Four characteristics shape teaching and learning in an effective differentiated classroom (Tomlinson, 1995a):
1. Instruction is concept focused and principle driven. All students have the opportunity to explore and apply the key concepts of the subject being studied. All students come to understand the key principles on which the study is based. Such instruction enables struggling learners to grasp and use powerful ideas and, at the same time, encourages advanced learners to expand their understanding and application of the key concepts and principles. Such instruction stresses understanding or sense-making rather than retention and regurgitation of fragmented bits of information. Concept-based and principle-driven instruction invites teachers to provide varied learning options. A "coverage-based" curriculum may cause a teacher to feel compelled to see that all students do the same work. In the former, all students have the opportunity to explore meaningful ideas through a variety of avenues and approaches.
2. On-going assessment of student readiness and growth are built into the curriculum. Teachers do not assume that all students need a given task or segment of study, but continuously assess student readiness and interest, providing support when students need additional instruction and guidance, and extending student exploration when indications are that a student or group of students is ready to move ahead.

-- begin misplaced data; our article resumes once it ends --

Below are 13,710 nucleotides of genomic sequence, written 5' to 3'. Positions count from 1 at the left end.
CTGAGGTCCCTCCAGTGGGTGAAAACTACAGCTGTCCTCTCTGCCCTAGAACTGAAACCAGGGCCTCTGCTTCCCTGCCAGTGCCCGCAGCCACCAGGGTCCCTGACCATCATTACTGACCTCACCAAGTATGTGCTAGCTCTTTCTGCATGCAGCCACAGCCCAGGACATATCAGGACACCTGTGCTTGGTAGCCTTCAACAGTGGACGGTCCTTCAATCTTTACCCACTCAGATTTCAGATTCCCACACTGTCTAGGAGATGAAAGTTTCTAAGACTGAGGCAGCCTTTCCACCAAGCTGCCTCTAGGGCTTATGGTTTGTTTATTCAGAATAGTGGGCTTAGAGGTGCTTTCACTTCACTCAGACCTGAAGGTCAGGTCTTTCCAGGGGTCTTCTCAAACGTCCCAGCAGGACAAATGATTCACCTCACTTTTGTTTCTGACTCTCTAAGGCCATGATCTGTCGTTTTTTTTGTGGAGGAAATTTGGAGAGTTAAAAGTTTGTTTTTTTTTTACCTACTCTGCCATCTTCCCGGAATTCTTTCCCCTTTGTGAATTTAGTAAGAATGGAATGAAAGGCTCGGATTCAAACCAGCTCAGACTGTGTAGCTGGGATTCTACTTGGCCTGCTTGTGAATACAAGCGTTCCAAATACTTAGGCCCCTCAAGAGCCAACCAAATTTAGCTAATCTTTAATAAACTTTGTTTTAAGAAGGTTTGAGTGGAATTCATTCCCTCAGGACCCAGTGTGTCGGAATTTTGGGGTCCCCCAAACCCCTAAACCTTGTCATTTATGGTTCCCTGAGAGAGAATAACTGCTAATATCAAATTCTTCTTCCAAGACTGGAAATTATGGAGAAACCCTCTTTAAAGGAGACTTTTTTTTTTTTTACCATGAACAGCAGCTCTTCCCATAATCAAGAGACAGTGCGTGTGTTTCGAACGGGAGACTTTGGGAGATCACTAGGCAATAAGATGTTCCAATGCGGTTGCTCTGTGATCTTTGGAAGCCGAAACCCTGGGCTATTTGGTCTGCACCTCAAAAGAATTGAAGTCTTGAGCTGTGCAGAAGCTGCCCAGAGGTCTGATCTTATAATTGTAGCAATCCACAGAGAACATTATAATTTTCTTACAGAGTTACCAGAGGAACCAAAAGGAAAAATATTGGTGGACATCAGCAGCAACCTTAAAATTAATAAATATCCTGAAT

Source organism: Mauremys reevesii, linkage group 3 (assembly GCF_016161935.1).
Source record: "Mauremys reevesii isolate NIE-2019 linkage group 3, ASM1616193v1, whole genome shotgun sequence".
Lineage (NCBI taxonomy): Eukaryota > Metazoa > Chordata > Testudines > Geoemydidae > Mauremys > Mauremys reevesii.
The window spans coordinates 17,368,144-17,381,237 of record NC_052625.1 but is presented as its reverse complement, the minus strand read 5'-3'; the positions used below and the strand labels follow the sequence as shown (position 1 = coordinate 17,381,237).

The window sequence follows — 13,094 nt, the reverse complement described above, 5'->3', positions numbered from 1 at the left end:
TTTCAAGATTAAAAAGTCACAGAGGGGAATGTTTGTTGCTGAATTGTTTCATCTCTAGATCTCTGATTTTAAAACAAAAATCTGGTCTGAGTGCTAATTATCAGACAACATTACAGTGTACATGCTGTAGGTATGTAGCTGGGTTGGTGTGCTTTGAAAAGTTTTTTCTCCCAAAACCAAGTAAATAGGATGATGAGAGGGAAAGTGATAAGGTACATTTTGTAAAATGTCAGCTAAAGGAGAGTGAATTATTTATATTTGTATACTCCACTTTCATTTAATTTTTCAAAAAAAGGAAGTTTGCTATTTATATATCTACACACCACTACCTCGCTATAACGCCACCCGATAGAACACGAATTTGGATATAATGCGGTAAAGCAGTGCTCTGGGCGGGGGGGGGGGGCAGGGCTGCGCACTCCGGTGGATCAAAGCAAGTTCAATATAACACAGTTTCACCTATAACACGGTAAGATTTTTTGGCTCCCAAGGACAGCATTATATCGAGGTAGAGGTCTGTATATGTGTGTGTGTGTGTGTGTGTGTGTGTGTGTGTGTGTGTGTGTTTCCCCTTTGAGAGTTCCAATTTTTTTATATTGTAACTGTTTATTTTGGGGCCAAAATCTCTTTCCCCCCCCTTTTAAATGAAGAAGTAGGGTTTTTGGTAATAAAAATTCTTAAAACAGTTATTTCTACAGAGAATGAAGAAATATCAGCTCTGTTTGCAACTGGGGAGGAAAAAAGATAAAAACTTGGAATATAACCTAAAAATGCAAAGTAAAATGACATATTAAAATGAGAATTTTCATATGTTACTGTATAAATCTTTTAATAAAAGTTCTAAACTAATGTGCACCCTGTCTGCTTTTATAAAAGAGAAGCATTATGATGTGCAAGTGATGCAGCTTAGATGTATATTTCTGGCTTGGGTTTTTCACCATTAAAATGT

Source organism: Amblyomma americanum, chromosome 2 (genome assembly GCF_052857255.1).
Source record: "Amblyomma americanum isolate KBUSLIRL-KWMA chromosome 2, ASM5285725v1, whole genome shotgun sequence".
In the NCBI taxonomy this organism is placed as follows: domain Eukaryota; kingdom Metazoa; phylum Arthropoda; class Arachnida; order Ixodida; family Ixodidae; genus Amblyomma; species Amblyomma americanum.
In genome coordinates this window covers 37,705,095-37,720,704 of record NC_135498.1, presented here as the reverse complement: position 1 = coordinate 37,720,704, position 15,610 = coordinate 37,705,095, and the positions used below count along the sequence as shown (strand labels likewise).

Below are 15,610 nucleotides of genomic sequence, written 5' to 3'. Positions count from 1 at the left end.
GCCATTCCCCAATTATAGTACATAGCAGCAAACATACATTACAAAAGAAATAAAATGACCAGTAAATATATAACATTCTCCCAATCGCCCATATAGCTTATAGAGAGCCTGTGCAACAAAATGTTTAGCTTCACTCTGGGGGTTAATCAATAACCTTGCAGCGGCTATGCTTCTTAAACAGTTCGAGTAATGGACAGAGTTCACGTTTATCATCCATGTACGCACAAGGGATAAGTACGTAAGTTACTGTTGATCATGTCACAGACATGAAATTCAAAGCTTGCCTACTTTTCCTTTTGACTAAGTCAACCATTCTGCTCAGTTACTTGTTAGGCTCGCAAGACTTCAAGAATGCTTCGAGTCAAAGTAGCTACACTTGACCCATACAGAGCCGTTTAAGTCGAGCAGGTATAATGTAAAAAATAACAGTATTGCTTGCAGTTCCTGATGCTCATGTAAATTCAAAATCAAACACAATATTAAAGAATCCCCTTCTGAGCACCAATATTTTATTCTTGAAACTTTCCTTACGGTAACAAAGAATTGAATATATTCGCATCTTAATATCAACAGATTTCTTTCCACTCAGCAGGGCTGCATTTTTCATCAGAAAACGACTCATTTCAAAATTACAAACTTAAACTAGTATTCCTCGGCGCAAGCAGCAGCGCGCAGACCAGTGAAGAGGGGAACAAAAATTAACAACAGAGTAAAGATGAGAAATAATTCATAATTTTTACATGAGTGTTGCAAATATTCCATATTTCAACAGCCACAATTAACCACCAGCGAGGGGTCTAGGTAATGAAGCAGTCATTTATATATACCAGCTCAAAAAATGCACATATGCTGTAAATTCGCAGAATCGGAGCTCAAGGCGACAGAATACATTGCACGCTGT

3. Flexible grouping is consistently used. In a differentiated class, students work in many patterns. Sometimes they work alone, sometimes in pairs, sometimes in groups. Sometimes tasks are readiness-based, sometimes interest-based, sometimes constructed to match learning style, and sometimes a combination of readiness, interest, and learning style. In a differentiated classroom, whole-group instruction may also be used for introducing new ideas, when planning, and for sharing learning outcomes.
4. Students are active explorers. Teachers guide the exploration. Because varied activities often occur simultaneously in a differentiated classroom, the teacher works more as a guide or facilitator of learning than as a dispenser of information. As in a large family, students must learn to be responsible for their own work. Not only does such student-centeredness give students more ownership of their learning, but it also facilitates the important adolescent learning goal of growing independence in thought, planning, and evaluation. Implicit in such instruction is (1) goal-setting shared by teacher and student based on student readiness, interest, and learning profile, and (2) assessment predicated on student growth and goal attainment.